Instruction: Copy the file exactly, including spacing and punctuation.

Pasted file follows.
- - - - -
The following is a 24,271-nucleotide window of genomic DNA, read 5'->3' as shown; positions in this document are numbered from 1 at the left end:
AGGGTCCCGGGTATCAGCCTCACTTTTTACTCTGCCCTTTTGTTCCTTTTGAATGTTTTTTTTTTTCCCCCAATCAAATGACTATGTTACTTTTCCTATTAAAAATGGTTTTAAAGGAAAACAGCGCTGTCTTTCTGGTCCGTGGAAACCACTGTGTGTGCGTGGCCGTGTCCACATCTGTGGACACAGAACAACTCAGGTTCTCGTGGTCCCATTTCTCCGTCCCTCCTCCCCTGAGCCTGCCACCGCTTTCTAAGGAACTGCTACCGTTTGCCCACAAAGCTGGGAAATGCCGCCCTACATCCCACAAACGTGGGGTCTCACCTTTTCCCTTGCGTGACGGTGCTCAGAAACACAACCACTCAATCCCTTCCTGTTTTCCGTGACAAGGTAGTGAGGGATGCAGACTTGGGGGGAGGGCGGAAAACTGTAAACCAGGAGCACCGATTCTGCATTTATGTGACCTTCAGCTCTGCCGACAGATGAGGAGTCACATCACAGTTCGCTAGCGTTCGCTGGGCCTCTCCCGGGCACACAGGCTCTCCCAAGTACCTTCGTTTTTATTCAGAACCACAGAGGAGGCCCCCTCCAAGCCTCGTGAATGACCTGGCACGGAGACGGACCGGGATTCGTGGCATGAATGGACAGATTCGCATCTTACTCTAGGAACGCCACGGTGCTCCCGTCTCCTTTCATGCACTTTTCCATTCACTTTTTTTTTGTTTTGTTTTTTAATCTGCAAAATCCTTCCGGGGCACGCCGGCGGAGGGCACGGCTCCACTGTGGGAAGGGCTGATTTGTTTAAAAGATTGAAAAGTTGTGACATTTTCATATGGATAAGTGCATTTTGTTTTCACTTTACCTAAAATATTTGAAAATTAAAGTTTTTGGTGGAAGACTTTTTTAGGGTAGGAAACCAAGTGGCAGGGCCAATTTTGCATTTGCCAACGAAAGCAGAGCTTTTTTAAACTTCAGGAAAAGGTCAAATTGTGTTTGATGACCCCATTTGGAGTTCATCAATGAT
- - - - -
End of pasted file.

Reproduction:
The following is a 24,271-nucleotide window of genomic DNA, read 5'->3' as shown; positions in this document are numbered from 1 at the left end:
AGGGTCCCGGGTATCAGCCTCACTTTTTACTCTGCCCTTTTGTTCCTTTTGAATGTTTTTTTTTTTCCCCCAATCAAATGACTATGTTACTTTTCCTATTAAAAATGGTTTTAAAGGAAAACAGCGCTGTCTTTCTGGTCCGTGGAAACCACTGTGTGTGCGTGGCCGTGTCCACATCTGTGGACACAGAACAACTCAGGTTCTCGTGGTCCCATTTCTCCGTCCCTCCTCCCCTGAGCCTGCCACCGCTTTCTAAGGAACTGCTACCGTTTGCCCACAAAGCTGGGAAATGCCGCCCTACATCCCACAAACGTGGGGTCTCACCTTTTCCCTTGCGTGACGGTGCTCAGAAACACAACCACTCAATCCCTTCCTGTTTTCCGTGACAAGGTAGTGAGGGATGCAGACTTGGGGGGAGGGCGGAAAACTGTAAACCAGGAGCACCGATTCTGCATTTATGTGACCTTCAGCTCTGCCGACAGATGAGGAGTCACATCACAGTTCGCTAGCGTTCGCTGGGCCTCTCCCGGGCACACAGGCTCTCCCAAGTACCTTCGTTTTTATTCAGAACCACAGAGGAGGCCCCCTCCAAGCCTCGTGAATGACCTGGCACGGAGACGGACCGGGATTCGTGGCATGAATGGACAGATTCGCATCTTACTCTAGGAACGCCACGGTGCTCCCGTCTCCTTTCATGCACTTTTCCATTCACTTTTTTTTTGTTTTGTTTTTTAATCTGCAAAATCCTTCCGGGGCACGCCGGCGGAGGGCACGGCTCCACTGTGGGAAGGGCTGATTTGTTTAAAAGATTGAAAAGTTGTGACATTTTCATATGGATAAGTGCATTTTGTTTTCACTTTACCTAAAATATTTGAAAATTAAAGTTTTTGGTGGAAGACTTTTTTAGGGTAGGAAACCAAGTGGCAGGGCCAATTTTGCATTTGCCAACGAAAGCAGAGCTTTTTTAAACTTCAGGAAAAGGTCAAATTGTGTTTGATGACCCCATTTGGAGTTCATCAATGAT